One conclusion is that housing is the linchpin of well-being for older Americans.
“Affordable, accessible, and well-located housing is central to quality of life for people of all ages, but especially for older adults (defined here as 50 and over),” according the report.
For older adults, housing has an impact on everything from their financial security and personal safety, to their ability to remain independent and avoid heading to institutional settings prematurely. You likely knew all that already.
But the study also finds that the country is ill prepared to meet the housing needs of a demographic group that is set for explosive growth.
Here’s what that growth will look like.
By 2030, the population aged 50 or over will increase to 132 million, with most of that growth concentrated among those aged 65 and over. The retirement of the leading edge of the baby boom is projected to nearly double the number of adults aged 65 to 74 from 21.7 million in 2010 to 38.6 million in 2030.
What’s missing to allow people to age in place happily and successfully? Some entail policy decisions that are beyond any one individual’s control and include providing greater funding for housing assistance programs, making cities more age friendly, and putting programs and services in place that increase overall wellness.
Though the study’s conclusions are pretty alarming, you can do some things to ease your own housing-related challenges associated with aging.
1. Home accessibility. Even if you have no disabilities right now, plan for a time when you’ll be frail. If you’re moving, put accessibility and universal design features on your priority list. And if you’re planning to stay where you are, start incorporating aging-in-place features now. For information, see http://www.aarp.org/livable-communities/info-2014/aarp-home-fit-guide-aging-in-place.html and http://www.nahb.org/generic.aspx?genericContentID=89934.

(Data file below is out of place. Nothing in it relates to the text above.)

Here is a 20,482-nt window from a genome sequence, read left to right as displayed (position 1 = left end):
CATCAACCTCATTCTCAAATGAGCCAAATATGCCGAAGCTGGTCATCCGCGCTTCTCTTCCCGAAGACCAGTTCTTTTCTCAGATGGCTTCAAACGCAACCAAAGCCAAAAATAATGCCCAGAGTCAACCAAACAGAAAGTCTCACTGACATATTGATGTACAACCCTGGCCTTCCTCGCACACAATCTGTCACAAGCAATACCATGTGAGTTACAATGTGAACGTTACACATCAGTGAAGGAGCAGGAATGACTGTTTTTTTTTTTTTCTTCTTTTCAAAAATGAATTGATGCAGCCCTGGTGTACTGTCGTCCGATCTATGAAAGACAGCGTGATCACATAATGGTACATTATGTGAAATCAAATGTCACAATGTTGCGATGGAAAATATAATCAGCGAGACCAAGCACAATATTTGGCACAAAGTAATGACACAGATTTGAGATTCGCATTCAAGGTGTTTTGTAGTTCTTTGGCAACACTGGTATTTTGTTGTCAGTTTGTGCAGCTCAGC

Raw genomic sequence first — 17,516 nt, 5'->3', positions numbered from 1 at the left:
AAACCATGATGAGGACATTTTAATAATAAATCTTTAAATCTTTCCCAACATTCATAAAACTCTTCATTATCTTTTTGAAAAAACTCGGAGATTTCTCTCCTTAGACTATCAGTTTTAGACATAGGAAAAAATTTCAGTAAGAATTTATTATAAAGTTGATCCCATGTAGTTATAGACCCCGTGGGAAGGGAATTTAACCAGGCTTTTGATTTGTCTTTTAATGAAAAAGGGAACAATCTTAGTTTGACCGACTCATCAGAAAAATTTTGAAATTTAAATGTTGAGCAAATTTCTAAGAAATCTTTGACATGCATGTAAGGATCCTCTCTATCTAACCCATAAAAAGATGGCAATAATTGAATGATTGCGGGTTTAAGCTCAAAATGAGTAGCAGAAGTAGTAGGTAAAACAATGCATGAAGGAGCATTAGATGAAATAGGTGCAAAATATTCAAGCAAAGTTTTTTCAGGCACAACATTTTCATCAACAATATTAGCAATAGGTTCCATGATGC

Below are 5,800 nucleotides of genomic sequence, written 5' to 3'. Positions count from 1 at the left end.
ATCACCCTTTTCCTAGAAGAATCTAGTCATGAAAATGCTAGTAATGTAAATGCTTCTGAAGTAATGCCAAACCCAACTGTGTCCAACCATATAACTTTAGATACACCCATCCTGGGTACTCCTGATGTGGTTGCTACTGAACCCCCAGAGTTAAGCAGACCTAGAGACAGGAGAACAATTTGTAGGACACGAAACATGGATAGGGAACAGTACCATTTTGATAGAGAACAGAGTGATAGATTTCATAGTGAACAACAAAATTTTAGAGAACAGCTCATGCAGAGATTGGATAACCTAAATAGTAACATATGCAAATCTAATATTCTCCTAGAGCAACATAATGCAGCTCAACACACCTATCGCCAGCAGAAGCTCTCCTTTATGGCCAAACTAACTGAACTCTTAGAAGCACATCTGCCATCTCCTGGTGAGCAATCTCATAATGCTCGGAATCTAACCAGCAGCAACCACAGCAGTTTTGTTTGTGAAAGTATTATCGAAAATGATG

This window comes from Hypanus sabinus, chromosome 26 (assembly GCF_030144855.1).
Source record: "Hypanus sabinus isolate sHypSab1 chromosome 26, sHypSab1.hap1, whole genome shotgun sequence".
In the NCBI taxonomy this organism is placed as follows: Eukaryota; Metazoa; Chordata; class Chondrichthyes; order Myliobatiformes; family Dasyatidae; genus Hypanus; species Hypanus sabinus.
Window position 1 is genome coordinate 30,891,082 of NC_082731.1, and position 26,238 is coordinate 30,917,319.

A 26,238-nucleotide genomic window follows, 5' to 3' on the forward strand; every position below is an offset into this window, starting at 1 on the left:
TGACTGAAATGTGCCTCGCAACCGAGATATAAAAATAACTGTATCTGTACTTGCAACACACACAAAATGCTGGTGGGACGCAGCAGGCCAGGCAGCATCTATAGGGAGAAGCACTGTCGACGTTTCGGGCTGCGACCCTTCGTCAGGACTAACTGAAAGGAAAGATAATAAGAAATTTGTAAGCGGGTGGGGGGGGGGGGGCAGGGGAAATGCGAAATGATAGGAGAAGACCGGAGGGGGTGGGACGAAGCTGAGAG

2. Housing costs. Closely examine your finances and consider downsizing to reduce your housing costs, especially if paying the mortgage or rent is already a stretch. The study found that high housing costs currently force a third of adults 50 and over – including 37 percent of those 80 and over – to pay more than 30 percent of their income for homes. Some seniors cut back on food and health care to afford their housing. And among those aged 50 to 64, some cut back on retirement savings to pay for their housing.
3. Long-term care. Factor in the sky-high costs of in-home and nursing care, and if you’re younger, consider a long-term care policy. According to the report, in-home care for older people is pricey, and the median monthly cost for 30 hours of weekly service is between $2,500 and $2,600.
4. Age-friendly cities. Especially if you’re living in a rural or suburban area, think about what would happen if you couldn’t drive to do your errands, visit friends, and get to recreational activities.
So when you’re moving, consider whether your future city or town is age-friendly and has accessible transit and pedestrian-friendly features that will allow you to move around freely if you can no longer drive.
For more on age-friendly cities, see the World Health Organization’s Global Network of Age-friendly Cities and Communities www.who.int/ageing/projects/age_friendly_cities_network /en/ and its checklist of essential features of age-friendly cities www.who.int/ageing/publications/Age_friendly_cities_checklist.pdf?ua=1 Also check www.walkscore.com to measure the walkability of a given city or address.
Take four minutes
So here’s a video, www.youtube.com/watch?v=9Jk2Lb3EptY&feature=youtu.be, that’s worth four minutes of your time.
Young people + seniors + technology training.